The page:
There is great value in fund-raising by writing friendly letters and emails. Do you write interesting letters or emails to your supporters?
Let’s look at Paul’s letter to the believers at Rome.
“But now that there is no more place for me to work in these regions, and since I have been longing for many years to see you, I plan to do so when I go to Spain. I hope to visit you while passing through and to have you assist me on my journey there, after I have enjoyed your company for a while.
Now, however, I am on my way to Jerusalem in the service of the saints there. For Macedonia and Achaia were pleased to make a contribution for the poor among the saints in Jerusalem. They were pleased to do it, and indeed they owe it to them. For if the Gentiles have shared in the Jews’ spiritual blessings, they owe it to the Jews to share with them their material blessings.
So after I have completed this task and have made sure that they have received this fruit, I will go to Spain and visit you on the way. I know that when I come to you, I will come in the full measure of the blessing of Christ.” (Romans 15:23-29 NIV)
Paul, the first travelling missionary, in the early church, had a way of thinking ahead when it came to fund-raising. He was heading to Jerusalem with some financial gifts from other small churches meant to help out the Jewish believers there who were experiencing food shortages.
However, he took time to write a friendly letter, full of doctrinal teaching, to the church at Rome, and confided that he hoped to visit them when he made his next missionary trip to Spain. He told them about his present trip to Jerusalem with funds given by the churches in Macedonia and Archaia. Then he suggested that they also put such a gift together to help out the Jews, from whom all the Gentiles had received the blessing of the gospel.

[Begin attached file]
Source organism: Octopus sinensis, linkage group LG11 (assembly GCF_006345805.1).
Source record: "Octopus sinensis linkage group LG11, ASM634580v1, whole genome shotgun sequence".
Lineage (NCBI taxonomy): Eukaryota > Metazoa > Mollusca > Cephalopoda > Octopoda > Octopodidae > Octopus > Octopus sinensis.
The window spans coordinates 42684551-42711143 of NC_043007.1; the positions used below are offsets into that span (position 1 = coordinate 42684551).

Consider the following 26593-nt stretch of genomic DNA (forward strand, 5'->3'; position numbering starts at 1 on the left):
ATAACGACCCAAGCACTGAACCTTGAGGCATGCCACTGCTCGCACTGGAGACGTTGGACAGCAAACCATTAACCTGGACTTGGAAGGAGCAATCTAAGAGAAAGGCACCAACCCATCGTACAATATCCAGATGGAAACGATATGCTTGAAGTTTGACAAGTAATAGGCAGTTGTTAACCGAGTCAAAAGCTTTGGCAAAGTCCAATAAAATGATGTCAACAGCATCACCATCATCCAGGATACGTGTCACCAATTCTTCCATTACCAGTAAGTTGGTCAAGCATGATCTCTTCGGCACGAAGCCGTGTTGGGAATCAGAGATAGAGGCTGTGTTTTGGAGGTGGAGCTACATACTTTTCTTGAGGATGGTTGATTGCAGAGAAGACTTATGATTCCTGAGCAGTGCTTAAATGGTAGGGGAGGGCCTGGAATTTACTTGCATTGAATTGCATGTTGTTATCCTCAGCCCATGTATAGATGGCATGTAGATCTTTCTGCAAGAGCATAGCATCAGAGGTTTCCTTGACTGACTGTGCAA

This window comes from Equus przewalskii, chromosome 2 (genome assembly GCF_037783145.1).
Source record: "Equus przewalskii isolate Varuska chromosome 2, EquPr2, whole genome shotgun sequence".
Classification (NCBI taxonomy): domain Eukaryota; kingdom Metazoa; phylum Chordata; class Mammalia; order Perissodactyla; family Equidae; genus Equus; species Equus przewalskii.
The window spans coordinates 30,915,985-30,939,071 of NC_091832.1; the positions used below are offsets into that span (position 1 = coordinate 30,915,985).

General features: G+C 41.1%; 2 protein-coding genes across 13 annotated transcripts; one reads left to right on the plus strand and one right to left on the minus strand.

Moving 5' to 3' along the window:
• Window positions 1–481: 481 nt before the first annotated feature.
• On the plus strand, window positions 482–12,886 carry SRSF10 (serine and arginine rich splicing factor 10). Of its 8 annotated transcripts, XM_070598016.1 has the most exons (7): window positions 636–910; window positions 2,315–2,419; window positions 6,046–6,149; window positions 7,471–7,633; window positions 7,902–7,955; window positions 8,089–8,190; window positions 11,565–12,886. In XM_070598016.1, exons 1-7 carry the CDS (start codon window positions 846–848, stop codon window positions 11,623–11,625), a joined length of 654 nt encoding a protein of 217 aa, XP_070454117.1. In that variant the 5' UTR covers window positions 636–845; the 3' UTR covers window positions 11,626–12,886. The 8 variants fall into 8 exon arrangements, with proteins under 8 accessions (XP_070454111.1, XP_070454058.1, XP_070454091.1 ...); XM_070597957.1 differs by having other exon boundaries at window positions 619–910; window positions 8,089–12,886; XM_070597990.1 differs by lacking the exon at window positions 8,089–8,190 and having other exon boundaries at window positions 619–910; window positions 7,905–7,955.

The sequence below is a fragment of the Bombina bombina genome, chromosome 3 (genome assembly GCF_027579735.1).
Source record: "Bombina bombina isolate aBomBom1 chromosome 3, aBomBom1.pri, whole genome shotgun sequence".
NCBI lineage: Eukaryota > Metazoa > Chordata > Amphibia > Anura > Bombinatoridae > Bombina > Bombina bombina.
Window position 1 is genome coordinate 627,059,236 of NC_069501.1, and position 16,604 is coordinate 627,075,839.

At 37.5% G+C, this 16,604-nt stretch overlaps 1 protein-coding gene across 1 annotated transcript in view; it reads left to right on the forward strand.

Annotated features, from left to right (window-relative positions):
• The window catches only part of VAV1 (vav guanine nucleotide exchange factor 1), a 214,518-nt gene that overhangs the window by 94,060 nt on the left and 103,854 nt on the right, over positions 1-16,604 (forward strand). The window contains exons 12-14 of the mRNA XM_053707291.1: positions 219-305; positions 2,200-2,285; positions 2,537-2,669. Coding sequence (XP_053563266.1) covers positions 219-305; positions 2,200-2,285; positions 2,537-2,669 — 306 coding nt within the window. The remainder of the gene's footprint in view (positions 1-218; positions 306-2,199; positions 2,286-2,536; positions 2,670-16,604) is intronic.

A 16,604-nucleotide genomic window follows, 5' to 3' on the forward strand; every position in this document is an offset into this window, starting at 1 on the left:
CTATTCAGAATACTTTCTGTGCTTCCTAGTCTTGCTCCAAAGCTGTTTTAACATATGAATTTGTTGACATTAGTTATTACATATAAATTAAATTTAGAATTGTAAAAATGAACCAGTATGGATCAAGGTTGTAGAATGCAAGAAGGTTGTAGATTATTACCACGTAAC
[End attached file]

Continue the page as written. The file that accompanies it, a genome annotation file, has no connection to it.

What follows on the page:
We know from reading Acts and the subsequent friendly letters of Paul in the New Testament, that he did get to Rome, but not quite as he had planned. He was not on the way to Spain, but brought in chains to appeal the charges made against him in Jerusalem to Caesar himself. All this took several years!
What can we learn here about fund-raising for our ministries with friendly letters, or for believers in need?
I think much can be accomplished with written communications, such as friendly letters and emails. Not everyone can naturally express themselves clearly in a written format, much less persuade others to cheerfully part with their money and make a generous gift.
(In fact, if you ever look into copywriting, you will find that those rare individuals who can write an effective sales letter, which persuades the reader to buy or donate – such writers can command very high fees for their services! I’m talking in the range of $50,000 or more for 20 minutes of work, writing just one or two pages of text!)
So then, is it impossible for a missionary or ministry leader to write effective friendly letters, to raise their support, or to get funds for a specific project?
No. I don’t think you need to hire a costly copywriter. If you pray earnestly, asking God to help you, and you write sincerely, sharing from your heart, about the work you are doing, and the needs as you see them, and if you write your letters or emails often enough so that people who care can feel that they understand what is going on in your world and what God is doing through you, then it is up to the Holy Spirit to persuade them to give generously. Our role is just to provide enough information for the Holy Spirit to work with.
It might be helpful if you can get one or more persons back home, or where you are reporting to, who will write back and dialogue with you. That way you can find out if your letters are clear enough. If your correspondent asks questions that indicate he or she did not understand all you wrote, you need to write again to the whole group or church, and make it more plain.
Today, we have so many other options. If you can’t express yourself well in written format, or you can’t spell worth three beans, how about learning to create videos? Or talking with people via Skype or such online programs? It is almost as good as being there in person!
Hmm… maybe we’ll have to prepare some lessons in this some time on this blog.